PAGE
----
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Along with a chef’s knife and a petty or paring knife, we suggest that you pick up a serrated bread knife to round out your basic kitchen set. With these three blades, you’ll be able to handle pretty much all cutting and slicing duties.
Now, you may be wondering if a bread knife is really necessary. But these sawtoothed tools are absolute gems for handling a diverse range of foods and cutting tasks.
If You’re in Hurry…
After going through many pounds of tomatoes, loaves of crusty artisanal bread, and full-sized shortcakes, we found the following five blades to be the best choice for most people (in order):
Our Best Reviewed Bread Knives
What to Look For
Not only will bread knives slice through soft yeast breads and crusty artisan loaves, they’re also the blade of choice for delicate cakes, pastries, and biscotti, slicing tomatoes and soft fruits, trimming a pineapple or melons, cutting cheese, slicing salami, shredding lettuce and cabbage, and for carving up roast meats and poultry. A resourceful performer indeed!
So if you’re in the market for a new loaf knife, read along as we delve into the details of this handy slicer.
We’re looking at :
- What makes a serrated edge effective.
- The different types of sawtooth edges.
- Blade shape and length.
- How to sharpen these toothy beauties.
- Testing methods and evaluation criteria.
- 5 reviews of the most popular options available.
Let’s dig in!
Why a Serrated Edge?
Serrated knives, with their scalloped, jagged edge, are ideal for cutting through foods with a hard exterior and soft interior – like a loaf of crusty bread.
The principle behind a serrated knife is similar to that of a saw – the teeth of the blade sink into the surface, then slice smoothly as the knife is pushed and pulled through food.
Serrated blades are effective on foods that are hard, slippery, or squishy because of their ability to pierce into surfaces that a straight edge can’t make a proper purchase on. As the tips pierce the food, the gullets (the space between the teeth) reduce friction as the blade is moved in a back and forth motion.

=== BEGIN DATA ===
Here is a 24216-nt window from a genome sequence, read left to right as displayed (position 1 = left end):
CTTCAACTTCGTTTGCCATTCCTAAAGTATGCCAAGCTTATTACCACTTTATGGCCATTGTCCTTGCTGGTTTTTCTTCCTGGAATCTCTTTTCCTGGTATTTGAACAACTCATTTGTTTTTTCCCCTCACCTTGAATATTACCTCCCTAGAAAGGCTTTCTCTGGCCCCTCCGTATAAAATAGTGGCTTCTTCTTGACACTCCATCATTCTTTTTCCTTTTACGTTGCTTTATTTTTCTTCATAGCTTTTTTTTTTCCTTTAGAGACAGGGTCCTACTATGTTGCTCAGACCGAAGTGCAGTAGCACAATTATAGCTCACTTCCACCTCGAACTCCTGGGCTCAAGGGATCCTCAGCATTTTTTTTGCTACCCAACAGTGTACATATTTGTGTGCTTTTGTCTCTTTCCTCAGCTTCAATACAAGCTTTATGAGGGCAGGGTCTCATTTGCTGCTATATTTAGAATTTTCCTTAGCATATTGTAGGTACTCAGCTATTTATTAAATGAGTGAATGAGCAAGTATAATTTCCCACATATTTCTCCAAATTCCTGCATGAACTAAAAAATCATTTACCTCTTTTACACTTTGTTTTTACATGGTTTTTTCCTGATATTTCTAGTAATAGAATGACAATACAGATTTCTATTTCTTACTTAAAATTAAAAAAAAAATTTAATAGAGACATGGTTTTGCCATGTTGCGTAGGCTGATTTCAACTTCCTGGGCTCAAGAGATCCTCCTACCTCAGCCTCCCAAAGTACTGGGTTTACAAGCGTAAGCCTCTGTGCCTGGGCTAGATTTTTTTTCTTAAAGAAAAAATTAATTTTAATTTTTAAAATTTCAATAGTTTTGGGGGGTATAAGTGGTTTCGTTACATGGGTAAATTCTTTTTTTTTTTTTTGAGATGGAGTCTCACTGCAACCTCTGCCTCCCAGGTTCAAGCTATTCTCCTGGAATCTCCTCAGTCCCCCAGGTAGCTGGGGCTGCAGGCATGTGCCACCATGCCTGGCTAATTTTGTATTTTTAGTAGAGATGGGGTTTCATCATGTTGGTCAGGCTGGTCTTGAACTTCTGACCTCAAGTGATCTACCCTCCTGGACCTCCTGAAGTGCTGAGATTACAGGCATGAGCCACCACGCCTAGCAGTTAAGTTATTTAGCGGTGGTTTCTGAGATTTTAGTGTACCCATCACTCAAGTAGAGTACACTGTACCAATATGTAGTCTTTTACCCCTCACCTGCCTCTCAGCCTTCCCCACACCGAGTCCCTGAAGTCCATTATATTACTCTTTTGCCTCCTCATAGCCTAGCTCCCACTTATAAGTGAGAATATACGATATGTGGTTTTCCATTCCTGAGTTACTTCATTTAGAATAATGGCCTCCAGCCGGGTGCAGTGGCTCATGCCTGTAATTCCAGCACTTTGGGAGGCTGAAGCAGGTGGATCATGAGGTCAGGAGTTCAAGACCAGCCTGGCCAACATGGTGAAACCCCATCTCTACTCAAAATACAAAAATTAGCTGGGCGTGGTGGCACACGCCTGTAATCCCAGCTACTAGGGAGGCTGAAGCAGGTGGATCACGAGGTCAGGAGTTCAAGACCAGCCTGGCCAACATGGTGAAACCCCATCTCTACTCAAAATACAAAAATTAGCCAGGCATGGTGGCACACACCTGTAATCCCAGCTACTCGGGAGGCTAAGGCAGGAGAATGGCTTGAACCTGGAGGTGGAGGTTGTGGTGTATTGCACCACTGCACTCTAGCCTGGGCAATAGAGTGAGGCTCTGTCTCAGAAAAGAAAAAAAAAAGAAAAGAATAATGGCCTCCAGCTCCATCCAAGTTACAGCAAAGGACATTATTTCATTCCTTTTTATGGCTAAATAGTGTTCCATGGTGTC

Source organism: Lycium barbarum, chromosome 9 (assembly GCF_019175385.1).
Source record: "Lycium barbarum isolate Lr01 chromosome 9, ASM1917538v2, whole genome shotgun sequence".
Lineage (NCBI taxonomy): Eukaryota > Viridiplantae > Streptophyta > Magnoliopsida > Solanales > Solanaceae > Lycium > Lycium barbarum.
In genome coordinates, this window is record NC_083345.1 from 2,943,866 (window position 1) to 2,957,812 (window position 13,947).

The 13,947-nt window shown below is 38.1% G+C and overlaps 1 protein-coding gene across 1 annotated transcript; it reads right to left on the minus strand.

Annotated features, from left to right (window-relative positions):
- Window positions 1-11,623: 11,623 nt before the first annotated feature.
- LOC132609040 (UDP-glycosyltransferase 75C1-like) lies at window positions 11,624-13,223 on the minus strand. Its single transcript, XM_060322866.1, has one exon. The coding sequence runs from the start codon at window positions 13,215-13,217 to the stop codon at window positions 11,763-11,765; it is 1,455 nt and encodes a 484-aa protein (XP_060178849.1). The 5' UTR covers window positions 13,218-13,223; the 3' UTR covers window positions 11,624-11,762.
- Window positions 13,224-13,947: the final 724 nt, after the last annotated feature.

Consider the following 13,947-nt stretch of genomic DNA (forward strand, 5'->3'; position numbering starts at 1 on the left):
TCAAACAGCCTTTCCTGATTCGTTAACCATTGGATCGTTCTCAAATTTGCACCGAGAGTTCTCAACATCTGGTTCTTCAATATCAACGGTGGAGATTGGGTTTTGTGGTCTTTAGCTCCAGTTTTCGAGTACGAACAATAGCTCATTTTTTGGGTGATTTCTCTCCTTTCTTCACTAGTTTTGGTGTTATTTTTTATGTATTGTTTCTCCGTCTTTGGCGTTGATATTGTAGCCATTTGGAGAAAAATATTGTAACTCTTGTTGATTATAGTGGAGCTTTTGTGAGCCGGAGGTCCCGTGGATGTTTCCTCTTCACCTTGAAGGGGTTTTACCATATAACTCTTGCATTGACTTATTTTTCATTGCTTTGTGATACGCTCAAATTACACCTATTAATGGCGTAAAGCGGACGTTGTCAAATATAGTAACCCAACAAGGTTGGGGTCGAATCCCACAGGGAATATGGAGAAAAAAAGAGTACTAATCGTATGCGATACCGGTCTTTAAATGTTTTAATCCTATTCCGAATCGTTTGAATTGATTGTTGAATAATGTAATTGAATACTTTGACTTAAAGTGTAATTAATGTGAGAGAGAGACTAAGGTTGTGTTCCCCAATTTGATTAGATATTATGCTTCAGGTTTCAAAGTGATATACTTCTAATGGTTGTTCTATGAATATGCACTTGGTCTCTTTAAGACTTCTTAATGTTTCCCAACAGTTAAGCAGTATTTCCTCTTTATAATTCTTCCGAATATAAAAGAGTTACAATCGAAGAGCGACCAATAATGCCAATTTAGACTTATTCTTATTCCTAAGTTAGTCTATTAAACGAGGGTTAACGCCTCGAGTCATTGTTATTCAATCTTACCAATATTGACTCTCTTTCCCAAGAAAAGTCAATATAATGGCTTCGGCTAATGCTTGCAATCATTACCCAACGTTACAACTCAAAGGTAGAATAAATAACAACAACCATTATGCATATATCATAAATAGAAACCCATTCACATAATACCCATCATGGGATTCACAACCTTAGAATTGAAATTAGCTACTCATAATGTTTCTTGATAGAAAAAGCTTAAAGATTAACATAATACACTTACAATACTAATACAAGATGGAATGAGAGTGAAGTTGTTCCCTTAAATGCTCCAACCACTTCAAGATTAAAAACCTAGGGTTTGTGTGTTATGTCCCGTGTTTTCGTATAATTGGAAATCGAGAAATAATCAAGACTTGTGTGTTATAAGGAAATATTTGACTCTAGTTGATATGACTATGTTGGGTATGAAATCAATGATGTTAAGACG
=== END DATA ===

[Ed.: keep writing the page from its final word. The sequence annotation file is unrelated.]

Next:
The gullets are what gives the serrated edge the ability to cut without ripping or tearing. Less friction means a faster cut, less drag, and it also keeps the blade slicing on the intended plane – not travelling off at an oblique angle.
Types of Serrations
When considering a loaf knife, you’ll want to have a good look at the toothline because the shape and number of teeth will produce somewhat different results.
The design of the serrations will vary from brand to brand as well. Some will have a gentle, scalloped edge with rounded tips, while others will have a more aggressive profile with sharper, almost hook-like points.
Sharp, aggressive teeth usually require a bit less pressure from the user, and they’ll often pierce a hard crust better than rounded ones; however, they also create more crumbs.
The number of teeth will have an impact as well. Some will be tightly packed along the toothline, while others will have the teeth spaced further apart.
The number of serrations is determined by the number of teeth per inch, or TPI – and basically, the lower the number, the rougher the cut will be.
With fewer teeth, the space between them – or the gullet – is greater. This detail is important because the size of the gullet is what determines how smoothly the knife will travel while cutting. The bigger the gullet, the greater the cut, and the easier the blade moves.
Blade Shape and Length
The overall shape of the blade is another consideration. Some will be curved, with the tip and/or handle lifting up slightly from the blade heel, while others will be straight and true.
Because of the back and forth cutting action, a curved blade gives better knuckle clearance as you reach the final strokes of a cut – which should always be finished with a pull, not a push. This is a nice feature for those with large hands, as it helps to prevent rapping fingers against the cutting board.
A curved blade also makes it easier to see what you’re doing, which gives better control and results in fewer slicing mishaps.